Why I Decided to Try GAPS

I am not a doctor and have not been professionally trained.  My writings are based on my own personal experiences and research and are not to be taken as medical advice. Please take a look at our medical disclaimer before reading the below information. 

I finally did it.  It took me a few years to take the plunge, as well as one failed attempt, but on May 19th, 2017 I actually started GAPS.   

Maybe you are considering this diet but aren’t sure it’s worth it.  Though strict, GAPS is worth the effort if you suffer from:
  • An autoimmune disease
  • Skin issues
  • Yeast infections
  • Allergies
  • Digestive problems
  • Migraines
  • Arthritis
  • Depression or anxiety
  • Or something else that isn’t going away
Let me tell you how I was led to GAPS.

When I first heard of GAPS I didn’t think I would ever want to try it.  It sounded terrible!  I put myself on other diets.  I have been sugar free, gluten free and dairy free.  I tried eating only raw food.  I’ve followed paleo and anti candida diets. But GAPS was out of the question.

As the years passed by and my most stubborn issues continued to live on I became discouraged and hopeless.

I don’t remember the day I firmly committed to it, but I realized I needed to at least see what GAPS could do for me.  When my copy of Dr. Natasha Campbell McBride’s book, “Gut and Psychology Syndrome” came in the mail, I felt like a little kid receiving a new toy. At that point I had warmed up to the idea and was desperate for anything that could improve my complexion, banish my foot rash, and calm my anxieties.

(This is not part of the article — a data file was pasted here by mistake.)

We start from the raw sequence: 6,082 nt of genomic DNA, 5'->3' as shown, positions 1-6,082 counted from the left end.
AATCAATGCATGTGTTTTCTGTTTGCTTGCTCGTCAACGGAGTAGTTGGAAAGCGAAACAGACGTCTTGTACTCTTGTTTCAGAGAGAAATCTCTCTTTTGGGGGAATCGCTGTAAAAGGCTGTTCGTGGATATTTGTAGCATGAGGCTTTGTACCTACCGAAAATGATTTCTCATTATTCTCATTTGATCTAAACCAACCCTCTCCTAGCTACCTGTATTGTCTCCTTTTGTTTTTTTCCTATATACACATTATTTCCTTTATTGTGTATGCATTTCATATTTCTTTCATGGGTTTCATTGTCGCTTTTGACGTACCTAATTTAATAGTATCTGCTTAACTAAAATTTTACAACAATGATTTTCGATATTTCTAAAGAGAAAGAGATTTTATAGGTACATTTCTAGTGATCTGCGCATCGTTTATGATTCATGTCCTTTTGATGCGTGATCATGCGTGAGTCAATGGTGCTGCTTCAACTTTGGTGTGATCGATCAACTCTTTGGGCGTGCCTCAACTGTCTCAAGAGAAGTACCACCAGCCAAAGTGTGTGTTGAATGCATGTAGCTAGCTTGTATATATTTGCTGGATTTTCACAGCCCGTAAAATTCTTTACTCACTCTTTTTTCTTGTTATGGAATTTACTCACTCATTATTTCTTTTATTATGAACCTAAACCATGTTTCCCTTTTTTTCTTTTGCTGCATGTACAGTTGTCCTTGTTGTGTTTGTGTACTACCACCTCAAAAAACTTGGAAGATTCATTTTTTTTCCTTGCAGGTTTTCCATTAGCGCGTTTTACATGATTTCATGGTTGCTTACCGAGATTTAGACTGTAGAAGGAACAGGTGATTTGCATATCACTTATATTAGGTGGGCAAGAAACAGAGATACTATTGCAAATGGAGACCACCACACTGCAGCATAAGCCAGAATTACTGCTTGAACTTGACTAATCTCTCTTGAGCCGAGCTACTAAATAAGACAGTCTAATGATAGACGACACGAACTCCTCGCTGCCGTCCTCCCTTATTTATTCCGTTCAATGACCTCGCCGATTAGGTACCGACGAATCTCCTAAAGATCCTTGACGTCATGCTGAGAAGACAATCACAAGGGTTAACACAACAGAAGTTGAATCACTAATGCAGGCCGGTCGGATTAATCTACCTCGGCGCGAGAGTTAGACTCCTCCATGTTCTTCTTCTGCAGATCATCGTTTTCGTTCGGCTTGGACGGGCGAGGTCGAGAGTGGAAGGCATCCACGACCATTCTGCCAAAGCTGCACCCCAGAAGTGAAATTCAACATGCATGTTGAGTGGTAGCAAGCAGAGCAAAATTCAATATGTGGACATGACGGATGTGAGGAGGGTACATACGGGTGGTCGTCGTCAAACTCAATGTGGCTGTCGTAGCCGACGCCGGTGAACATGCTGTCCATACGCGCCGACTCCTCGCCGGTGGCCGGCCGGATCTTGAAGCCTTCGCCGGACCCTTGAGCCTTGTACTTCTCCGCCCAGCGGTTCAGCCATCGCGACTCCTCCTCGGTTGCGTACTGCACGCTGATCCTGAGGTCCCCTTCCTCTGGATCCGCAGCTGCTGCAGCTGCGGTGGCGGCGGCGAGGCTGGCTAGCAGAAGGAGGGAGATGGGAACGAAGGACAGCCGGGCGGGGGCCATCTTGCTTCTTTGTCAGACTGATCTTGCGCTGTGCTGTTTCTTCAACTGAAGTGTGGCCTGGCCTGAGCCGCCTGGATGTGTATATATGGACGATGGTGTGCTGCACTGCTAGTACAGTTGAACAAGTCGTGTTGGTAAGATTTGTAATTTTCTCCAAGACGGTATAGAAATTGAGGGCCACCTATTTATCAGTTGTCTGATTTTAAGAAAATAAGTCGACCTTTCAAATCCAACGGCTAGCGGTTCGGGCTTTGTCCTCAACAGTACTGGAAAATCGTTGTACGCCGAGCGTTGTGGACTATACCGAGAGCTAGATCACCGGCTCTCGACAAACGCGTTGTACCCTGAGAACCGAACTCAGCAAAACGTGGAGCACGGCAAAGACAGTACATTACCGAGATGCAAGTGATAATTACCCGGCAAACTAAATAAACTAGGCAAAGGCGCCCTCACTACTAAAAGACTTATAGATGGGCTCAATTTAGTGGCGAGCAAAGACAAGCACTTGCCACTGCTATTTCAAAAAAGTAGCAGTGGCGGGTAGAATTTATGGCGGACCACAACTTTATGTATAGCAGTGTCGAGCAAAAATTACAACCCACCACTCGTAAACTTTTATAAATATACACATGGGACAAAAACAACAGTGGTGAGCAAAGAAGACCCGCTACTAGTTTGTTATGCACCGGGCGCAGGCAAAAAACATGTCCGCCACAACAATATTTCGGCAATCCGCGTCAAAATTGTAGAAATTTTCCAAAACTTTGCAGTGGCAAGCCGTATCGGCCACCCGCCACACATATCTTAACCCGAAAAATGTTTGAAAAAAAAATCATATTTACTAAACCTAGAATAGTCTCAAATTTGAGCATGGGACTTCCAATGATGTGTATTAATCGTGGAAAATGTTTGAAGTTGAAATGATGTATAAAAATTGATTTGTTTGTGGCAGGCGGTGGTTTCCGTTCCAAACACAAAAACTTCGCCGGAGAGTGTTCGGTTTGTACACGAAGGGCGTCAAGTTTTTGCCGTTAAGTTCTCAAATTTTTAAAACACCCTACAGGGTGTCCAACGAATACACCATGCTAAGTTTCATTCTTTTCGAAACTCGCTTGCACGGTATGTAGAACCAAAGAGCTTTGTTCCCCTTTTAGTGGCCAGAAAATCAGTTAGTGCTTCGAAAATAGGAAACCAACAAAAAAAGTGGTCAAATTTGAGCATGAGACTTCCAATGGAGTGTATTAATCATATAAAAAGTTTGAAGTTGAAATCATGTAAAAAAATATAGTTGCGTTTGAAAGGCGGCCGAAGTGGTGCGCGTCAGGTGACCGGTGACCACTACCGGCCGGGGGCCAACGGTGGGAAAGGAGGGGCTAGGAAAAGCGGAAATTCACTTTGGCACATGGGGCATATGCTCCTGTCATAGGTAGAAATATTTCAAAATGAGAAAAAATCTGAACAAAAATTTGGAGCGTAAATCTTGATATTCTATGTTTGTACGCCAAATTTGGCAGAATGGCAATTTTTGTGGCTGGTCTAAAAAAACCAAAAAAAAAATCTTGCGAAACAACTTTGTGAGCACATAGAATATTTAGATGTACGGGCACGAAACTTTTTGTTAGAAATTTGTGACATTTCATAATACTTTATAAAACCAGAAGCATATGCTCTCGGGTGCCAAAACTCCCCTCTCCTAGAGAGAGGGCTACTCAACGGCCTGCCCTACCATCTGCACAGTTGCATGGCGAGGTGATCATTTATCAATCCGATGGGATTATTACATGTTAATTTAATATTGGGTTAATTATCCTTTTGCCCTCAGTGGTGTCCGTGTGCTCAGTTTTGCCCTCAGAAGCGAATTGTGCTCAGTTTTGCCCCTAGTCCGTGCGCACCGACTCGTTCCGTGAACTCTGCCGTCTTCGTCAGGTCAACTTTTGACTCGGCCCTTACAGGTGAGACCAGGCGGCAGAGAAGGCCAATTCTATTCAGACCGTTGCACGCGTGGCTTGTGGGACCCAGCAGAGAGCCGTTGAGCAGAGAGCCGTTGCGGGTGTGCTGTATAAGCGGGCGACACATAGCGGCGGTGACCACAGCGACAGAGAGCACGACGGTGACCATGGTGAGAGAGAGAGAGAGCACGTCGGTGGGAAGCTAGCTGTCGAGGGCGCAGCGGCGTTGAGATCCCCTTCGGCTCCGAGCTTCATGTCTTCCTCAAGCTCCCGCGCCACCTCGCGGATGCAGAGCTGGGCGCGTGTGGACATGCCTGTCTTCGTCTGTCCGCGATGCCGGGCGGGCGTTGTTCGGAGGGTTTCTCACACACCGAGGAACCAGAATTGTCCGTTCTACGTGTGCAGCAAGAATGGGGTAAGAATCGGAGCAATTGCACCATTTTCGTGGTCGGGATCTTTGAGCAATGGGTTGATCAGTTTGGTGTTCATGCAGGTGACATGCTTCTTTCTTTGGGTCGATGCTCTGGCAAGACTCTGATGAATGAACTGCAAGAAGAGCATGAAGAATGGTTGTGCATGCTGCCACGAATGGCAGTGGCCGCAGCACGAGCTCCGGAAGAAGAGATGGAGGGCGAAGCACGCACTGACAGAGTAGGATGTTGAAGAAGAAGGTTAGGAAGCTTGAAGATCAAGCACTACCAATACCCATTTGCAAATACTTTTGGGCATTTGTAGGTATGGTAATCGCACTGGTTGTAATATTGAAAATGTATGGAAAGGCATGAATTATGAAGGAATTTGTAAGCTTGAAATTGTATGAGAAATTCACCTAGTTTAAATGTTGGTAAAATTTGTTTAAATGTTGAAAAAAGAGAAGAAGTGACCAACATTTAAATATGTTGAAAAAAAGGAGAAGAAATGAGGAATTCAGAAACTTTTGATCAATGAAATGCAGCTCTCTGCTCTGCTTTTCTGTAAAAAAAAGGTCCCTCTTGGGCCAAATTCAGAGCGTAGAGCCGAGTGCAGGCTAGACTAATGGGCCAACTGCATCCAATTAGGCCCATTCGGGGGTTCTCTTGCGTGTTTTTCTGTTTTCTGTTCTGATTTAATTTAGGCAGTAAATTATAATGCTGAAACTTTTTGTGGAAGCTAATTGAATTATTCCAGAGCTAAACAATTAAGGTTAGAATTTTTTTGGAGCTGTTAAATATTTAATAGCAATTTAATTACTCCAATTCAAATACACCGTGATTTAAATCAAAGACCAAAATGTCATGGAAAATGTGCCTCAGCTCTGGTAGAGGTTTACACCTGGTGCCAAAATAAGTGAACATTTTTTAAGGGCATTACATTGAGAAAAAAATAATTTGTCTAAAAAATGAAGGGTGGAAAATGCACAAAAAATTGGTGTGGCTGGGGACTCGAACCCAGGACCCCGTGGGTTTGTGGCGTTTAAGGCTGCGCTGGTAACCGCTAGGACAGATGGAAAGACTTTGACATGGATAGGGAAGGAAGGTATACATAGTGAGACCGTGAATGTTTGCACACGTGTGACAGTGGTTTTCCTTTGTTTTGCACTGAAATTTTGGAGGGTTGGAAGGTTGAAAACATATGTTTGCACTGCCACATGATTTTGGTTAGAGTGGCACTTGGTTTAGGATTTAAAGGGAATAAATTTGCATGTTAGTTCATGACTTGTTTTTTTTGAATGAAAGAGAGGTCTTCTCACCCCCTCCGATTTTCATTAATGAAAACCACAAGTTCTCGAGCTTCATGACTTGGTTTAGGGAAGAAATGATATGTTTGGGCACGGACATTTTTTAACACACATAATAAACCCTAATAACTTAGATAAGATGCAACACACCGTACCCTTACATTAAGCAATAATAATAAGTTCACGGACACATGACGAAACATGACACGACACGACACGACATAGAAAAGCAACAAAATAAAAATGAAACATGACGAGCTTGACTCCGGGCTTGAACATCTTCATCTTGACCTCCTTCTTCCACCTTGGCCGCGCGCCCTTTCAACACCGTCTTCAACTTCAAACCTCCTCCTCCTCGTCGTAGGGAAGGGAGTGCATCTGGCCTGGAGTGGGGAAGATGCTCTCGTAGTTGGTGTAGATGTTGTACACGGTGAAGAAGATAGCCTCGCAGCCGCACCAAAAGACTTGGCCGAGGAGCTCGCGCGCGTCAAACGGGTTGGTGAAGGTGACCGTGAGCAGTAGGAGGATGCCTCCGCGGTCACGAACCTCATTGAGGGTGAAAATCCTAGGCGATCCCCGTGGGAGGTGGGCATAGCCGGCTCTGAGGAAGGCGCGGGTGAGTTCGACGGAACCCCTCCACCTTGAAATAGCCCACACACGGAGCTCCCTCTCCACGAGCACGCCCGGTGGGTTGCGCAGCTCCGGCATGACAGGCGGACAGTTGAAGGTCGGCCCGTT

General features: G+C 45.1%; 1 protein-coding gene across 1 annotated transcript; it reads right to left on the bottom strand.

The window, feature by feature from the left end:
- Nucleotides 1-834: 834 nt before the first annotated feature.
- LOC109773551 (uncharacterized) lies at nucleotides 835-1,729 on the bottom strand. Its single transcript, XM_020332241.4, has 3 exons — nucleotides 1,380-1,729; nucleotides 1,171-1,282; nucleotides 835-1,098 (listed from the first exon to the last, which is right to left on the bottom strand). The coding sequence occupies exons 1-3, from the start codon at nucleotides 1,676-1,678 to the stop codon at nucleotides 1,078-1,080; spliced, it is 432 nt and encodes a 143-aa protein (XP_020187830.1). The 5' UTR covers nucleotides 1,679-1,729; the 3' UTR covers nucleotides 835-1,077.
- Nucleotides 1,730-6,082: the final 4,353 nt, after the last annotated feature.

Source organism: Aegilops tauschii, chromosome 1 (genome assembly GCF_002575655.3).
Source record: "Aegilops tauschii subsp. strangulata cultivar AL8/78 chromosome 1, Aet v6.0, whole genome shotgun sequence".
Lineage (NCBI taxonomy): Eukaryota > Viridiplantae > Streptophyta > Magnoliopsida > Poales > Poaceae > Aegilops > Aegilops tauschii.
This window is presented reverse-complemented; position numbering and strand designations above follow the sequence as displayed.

My research taught me there is a Full GAPS Diet and an Intro GAPS Diet.  The Full GAPS Diet isn’t far off from what I had already been eating.  So why did I think this would be any different from anything else I had done?  Or anything else you have done?

The answer is found in the Intro GAPS Diet. Although far more restrictive than Full GAPS, it heals and seals the gut, the source of many health problems.  Some skip the Intro Diet and go straight into Full GAPS.

On page 144 of her book, Dr. Natasha Campbell-McBride says:

“try not to be tempted to skip the Introduction Diet and go straight into the Full GAPS Diet, because the Introduction Diet will give you the best chance to optimise the healing process in the gut and the rest of the body.  I see cases where skipping the Introduction Diet leads to long-term lingering problems, difficult to deal with.”

From what I can gather, people who still struggle with their health while eating a real food diet have damaged guts.  If your gut is messed up you can’t properly digest and absorb even the healthiest foods.  Impaired digestion leads to numerous problemsGAPS fixes the gut so that you can enjoy your real food!

As Heather from Mommypotamus put it:

“For many of us, returning to the foods our ancestors ate will cause a drastic improvement in health, but it may not be able to completely right the damage we have done to our internal ecosystems. GAPS is a diet focused on soothing, healing, and balancing the world within us so that one day we can properly thrive.”

As for myself, I had experienced improvements on my other diets (except my raw food diet, which was a total train wreck) but I also had nagging issues that didn’t go away.  I believe it’s because I never fully healed and sealed the gut.  I needed to go beyond a healthy diet.  I needed a leaky gut diet

·         Seals the gut wall
·        Detoxifies the body
·         Increases beneficial bacteria
·         Starves pathogens
·         Helps you understand your body -As you reintroduce foods that had to temporarily be taken out, you must watch out for signs that you aren’t able to tolerate that food.  You will learn how to listen to your body and heed its signals so that you will know exactly what to put in it and what to avoid.  This differs from person to person, which is why you must take the time to figure it out for yourself.

It’s really not as bad as you might think.  The stocks, meats and eggs are delicious.  Although I must point out that if you are used to eating lots of refined carbs and sugary foods the transition will be rough.  If that’s the case, consider starting with Full GAPS and then going back to the Intro Diet.  The Healthy Home Economist provides several options for how to transition to the diet.

Still don’t know if GAPS is for you?  Here are some articles to help you make that decision:

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